Food prices rise to record high over disruptions in Ukraine war

ROME (AP) – Prices of food items such as grains and vegetable oils rose to their highest levels last month, mainly due to Russia’s war in Ukraine and the “massive supply disruptions” caused by it, millions in Africa, the Middle East and the Middle East. People are in danger. Along with hunger and malnutrition, the United Nations said on Friday.

The Food and Agriculture Organization of the United Nations said its food price index, which tracks monthly changes in international prices for a basket of commodities, averaged 159.3 points last month, up 12.6 percent from February. Anyway, the February index was the highest level since its inception in 1990.

The FAO said the war in Ukraine was largely responsible for a 17.1% increase in grain prices, which included wheat and others such as oats, barley and corn. Overall, Russia and Ukraine account for 30% and 20% of global wheat and maize exports, respectively.

Given February’s sharp growth, “it’s really remarkable,” said Joseph Schmidhuber, deputy director of the FAO’s markets and trade division. “Clearly, these very high prices for food require immediate action.”

The biggest price increase was for vegetable oils: the price index rose 23.2%, driven by higher quotations for sunflower seed oil used for cooking. Ukraine is the world’s leading exporter of sunflower oil, and Russia is No. 2.

“Of course, there is a massive supply disruption, and a massive supply disruption from the Black Sea region has boosted vegetable oil prices,” Schmituber told reporters in Geneva.

He said he could not calculate how much the war was responsible for record food prices, noting that poor weather conditions in the United States and China were also to blame for crop concerns. But he added that “logistic factors” are playing a bigger role.

“Essentially, there is no export through the Black Sea, and exports through the Baltics are also practically coming to an end,” he said.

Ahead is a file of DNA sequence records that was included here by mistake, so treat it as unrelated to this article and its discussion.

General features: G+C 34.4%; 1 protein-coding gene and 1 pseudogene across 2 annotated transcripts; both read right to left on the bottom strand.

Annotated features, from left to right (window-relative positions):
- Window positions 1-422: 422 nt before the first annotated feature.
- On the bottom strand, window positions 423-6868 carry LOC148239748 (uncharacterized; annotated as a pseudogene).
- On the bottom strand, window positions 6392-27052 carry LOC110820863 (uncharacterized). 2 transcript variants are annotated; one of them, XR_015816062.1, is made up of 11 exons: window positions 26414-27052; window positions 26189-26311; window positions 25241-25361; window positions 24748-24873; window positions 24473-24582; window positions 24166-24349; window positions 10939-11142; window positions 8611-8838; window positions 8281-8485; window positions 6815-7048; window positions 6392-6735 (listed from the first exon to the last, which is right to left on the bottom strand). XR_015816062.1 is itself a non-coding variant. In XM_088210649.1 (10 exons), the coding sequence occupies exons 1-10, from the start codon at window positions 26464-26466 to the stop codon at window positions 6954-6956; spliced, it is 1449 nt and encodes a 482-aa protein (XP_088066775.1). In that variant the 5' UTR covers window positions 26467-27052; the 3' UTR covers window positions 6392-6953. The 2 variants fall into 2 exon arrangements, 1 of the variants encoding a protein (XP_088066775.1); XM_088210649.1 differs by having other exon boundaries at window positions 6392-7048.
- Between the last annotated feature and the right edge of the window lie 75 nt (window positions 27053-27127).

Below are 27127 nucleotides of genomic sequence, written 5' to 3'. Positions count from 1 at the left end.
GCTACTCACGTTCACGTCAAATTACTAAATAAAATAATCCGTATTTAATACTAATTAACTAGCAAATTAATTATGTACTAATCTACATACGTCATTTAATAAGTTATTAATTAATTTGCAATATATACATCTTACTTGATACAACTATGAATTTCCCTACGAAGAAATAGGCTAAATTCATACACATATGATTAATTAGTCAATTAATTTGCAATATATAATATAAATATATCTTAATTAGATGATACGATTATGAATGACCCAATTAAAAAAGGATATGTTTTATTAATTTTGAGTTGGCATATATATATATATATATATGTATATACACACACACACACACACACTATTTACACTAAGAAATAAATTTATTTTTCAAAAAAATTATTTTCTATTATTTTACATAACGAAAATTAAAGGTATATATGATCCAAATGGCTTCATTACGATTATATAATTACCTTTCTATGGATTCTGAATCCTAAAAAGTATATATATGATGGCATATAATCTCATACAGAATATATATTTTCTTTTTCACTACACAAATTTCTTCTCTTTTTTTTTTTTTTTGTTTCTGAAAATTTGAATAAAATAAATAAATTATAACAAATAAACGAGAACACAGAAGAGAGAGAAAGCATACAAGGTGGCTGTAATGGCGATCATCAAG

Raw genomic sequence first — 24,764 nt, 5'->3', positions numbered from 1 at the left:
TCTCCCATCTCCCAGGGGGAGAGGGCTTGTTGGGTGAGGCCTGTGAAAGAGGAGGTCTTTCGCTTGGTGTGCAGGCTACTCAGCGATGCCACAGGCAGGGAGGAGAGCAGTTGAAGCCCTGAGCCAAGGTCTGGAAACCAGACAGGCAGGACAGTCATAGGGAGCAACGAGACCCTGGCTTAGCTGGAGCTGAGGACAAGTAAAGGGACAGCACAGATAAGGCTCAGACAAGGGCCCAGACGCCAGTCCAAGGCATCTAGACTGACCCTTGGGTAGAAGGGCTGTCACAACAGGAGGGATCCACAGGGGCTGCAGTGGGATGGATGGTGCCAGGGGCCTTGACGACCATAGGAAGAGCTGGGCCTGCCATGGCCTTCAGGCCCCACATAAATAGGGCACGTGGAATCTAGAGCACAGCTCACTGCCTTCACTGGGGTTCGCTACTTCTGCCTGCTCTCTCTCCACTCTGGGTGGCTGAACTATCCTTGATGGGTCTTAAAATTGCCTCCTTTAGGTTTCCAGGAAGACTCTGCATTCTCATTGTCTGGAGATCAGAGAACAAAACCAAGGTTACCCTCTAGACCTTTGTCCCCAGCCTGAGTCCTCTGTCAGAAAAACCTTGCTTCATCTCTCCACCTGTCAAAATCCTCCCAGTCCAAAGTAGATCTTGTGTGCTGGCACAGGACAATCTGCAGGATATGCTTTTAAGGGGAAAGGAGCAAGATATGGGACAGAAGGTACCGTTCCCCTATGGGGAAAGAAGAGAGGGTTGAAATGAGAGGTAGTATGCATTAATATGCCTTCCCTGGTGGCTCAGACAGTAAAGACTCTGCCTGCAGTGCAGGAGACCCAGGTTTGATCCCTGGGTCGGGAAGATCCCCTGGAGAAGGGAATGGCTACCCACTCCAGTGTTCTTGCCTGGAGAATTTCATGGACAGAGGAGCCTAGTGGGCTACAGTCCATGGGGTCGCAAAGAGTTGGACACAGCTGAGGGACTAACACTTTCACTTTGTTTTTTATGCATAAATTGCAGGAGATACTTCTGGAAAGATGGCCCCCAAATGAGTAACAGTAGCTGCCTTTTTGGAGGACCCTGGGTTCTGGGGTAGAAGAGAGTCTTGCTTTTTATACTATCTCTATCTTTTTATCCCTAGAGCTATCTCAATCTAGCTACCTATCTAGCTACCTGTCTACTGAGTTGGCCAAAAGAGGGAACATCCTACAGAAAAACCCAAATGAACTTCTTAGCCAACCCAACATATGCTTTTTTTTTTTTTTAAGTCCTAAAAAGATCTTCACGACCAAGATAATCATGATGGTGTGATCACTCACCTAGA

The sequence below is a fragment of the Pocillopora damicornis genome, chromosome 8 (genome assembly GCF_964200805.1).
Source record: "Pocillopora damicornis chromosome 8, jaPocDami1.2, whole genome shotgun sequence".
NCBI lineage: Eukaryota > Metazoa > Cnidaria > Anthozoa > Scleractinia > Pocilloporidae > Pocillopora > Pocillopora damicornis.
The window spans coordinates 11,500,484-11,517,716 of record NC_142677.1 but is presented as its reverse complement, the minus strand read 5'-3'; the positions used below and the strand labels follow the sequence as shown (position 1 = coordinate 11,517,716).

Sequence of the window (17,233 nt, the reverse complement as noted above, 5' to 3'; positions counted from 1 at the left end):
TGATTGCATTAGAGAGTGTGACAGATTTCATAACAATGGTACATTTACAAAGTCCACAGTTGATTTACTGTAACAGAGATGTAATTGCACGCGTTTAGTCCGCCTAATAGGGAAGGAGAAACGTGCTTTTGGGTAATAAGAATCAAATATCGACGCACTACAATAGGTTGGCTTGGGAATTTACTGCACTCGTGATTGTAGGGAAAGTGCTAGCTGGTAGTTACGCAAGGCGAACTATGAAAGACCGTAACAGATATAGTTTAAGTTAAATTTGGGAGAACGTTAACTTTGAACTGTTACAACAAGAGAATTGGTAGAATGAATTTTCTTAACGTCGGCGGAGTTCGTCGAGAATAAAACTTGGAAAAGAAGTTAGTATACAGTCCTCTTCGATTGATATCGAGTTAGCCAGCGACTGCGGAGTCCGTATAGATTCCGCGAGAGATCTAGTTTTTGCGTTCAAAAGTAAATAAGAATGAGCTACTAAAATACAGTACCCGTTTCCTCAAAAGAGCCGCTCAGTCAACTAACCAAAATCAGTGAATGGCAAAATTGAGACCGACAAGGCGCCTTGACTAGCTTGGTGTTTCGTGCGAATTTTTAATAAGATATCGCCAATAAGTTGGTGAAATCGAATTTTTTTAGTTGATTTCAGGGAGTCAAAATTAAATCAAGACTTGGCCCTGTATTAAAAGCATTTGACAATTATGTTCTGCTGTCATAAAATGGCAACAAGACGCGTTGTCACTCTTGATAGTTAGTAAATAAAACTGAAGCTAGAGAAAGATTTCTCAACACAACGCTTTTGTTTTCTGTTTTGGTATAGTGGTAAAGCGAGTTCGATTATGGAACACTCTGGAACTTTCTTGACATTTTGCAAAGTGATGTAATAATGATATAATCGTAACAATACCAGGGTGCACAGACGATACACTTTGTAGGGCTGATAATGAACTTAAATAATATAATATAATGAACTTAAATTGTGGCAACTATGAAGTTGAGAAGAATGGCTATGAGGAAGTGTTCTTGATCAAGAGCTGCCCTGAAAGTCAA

Rising food prices and supply disruptions from Russia and Ukraine threaten food shortages in the Middle East, Africa and parts of Asia, where many people already do not get enough to eat. Had been.

Those nations rely on cheap supplies of wheat and other grains from the Black Sea region to feed the millions who subsist on subsidized bread and bargain noodles, and they now face the prospect of further political instability.

Other large grain producers, such as the United States, Canada, France, Australia and Argentina, are being closely watched to see if they can rapidly increase production to fill the gap, but farmers need to use fuel and fertilizers. Issues such as cost overruns are faced. Drought and supply chain disruption.

In the Sahel region of Central and West Africa, the disruption of war has added to an already precarious food situation due to COVID-19, conflict, bad weather and other structural problems, said World Food Program senior researcher Sib Olo. West and Central Africa in Dakar, Senegal.

“There has been a drastic decline in food and nutritional security in the region,” he told reporters. He said that 6 million children are malnourished and about 16 million people in urban areas are at risk of food insecurity.

Farmers were particularly concerned that they would not be able to access fertilizers produced in the Black Sea region, he said. Russia is a major global exporter.

“The cost of fertilizers has increased by about 30% in many places in the region, because of the supply disruptions we provoke from the crisis in Ukraine,” he said.

He said the World Food Program has appealed for $777 million to meet the needs of 22 million people in the Sahel region and Nigeria in six months.

Schmidhuber said that to meet the needs of food importing countries, the FAO was developing a proposal for a mechanism to reduce import costs for the poorest countries. The resolution calls on eligible countries to commit to additional investments in their agricultural productivity to help obtain import credit.

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